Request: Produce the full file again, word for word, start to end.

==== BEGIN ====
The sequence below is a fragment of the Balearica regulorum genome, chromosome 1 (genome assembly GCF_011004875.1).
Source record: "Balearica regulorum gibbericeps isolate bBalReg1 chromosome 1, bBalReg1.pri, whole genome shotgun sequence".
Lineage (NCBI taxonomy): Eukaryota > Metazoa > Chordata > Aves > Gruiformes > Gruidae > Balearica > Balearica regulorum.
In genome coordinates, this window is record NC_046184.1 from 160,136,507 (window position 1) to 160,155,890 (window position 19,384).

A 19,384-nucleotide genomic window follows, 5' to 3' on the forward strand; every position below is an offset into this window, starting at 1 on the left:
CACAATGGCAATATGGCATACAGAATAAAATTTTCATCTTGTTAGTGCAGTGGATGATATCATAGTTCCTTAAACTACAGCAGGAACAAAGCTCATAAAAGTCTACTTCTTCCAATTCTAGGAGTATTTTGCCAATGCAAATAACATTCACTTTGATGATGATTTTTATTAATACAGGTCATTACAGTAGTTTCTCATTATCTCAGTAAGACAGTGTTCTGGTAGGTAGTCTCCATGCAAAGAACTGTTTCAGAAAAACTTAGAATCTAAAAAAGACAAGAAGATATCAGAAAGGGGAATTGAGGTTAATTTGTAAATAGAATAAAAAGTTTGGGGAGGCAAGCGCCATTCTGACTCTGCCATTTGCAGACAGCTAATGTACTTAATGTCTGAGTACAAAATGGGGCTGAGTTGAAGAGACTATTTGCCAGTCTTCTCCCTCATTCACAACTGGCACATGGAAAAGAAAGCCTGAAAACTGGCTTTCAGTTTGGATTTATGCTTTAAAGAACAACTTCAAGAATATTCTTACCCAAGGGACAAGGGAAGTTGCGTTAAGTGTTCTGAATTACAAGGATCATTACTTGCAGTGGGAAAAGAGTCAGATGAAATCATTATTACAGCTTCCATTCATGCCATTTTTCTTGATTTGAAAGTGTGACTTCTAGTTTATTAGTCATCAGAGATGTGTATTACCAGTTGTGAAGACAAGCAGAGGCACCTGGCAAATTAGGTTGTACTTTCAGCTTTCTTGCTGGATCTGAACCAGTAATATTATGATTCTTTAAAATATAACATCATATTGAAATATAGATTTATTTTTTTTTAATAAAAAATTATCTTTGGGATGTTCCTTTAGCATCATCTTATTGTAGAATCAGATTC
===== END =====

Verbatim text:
The sequence below is a fragment of the Balearica regulorum genome, chromosome 1 (genome assembly GCF_011004875.1).
Source record: "Balearica regulorum gibbericeps isolate bBalReg1 chromosome 1, bBalReg1.pri, whole genome shotgun sequence".
Lineage (NCBI taxonomy): Eukaryota > Metazoa > Chordata > Aves > Gruiformes > Gruidae > Balearica > Balearica regulorum.
In genome coordinates, this window is record NC_046184.1 from 160,136,507 (window position 1) to 160,155,890 (window position 19,384).

A 19,384-nucleotide genomic window follows, 5' to 3' on the forward strand; every position below is an offset into this window, starting at 1 on the left:
CACAATGGCAATATGGCATACAGAATAAAATTTTCATCTTGTTAGTGCAGTGGATGATATCATAGTTCCTTAAACTACAGCAGGAACAAAGCTCATAAAAGTCTACTTCTTCCAATTCTAGGAGTATTTTGCCAATGCAAATAACATTCACTTTGATGATGATTTTTATTAATACAGGTCATTACAGTAGTTTCTCATTATCTCAGTAAGACAGTGTTCTGGTAGGTAGTCTCCATGCAAAGAACTGTTTCAGAAAAACTTAGAATCTAAAAAAGACAAGAAGATATCAGAAAGGGGAATTGAGGTTAATTTGTAAATAGAATAAAAAGTTTGGGGAGGCAAGCGCCATTCTGACTCTGCCATTTGCAGACAGCTAATGTACTTAATGTCTGAGTACAAAATGGGGCTGAGTTGAAGAGACTATTTGCCAGTCTTCTCCCTCATTCACAACTGGCACATGGAAAAGAAAGCCTGAAAACTGGCTTTCAGTTTGGATTTATGCTTTAAAGAACAACTTCAAGAATATTCTTACCCAAGGGACAAGGGAAGTTGCGTTAAGTGTTCTGAATTACAAGGATCATTACTTGCAGTGGGAAAAGAGTCAGATGAAATCATTATTACAGCTTCCATTCATGCCATTTTTCTTGATTTGAAAGTGTGACTTCTAGTTTATTAGTCATCAGAGATGTGTATTACCAGTTGTGAAGACAAGCAGAGGCACCTGGCAAATTAGGTTGTACTTTCAGCTTTCTTGCTGGATCTGAACCAGTAATATTATGATTCTTTAAAATATAACATCATATTGAAATATAGATTTATTTTTTTTTAATAAAAAATTATCTTTGGGATGTTCCTTTAGCATCATCTTATTGTAGAATCAGATTC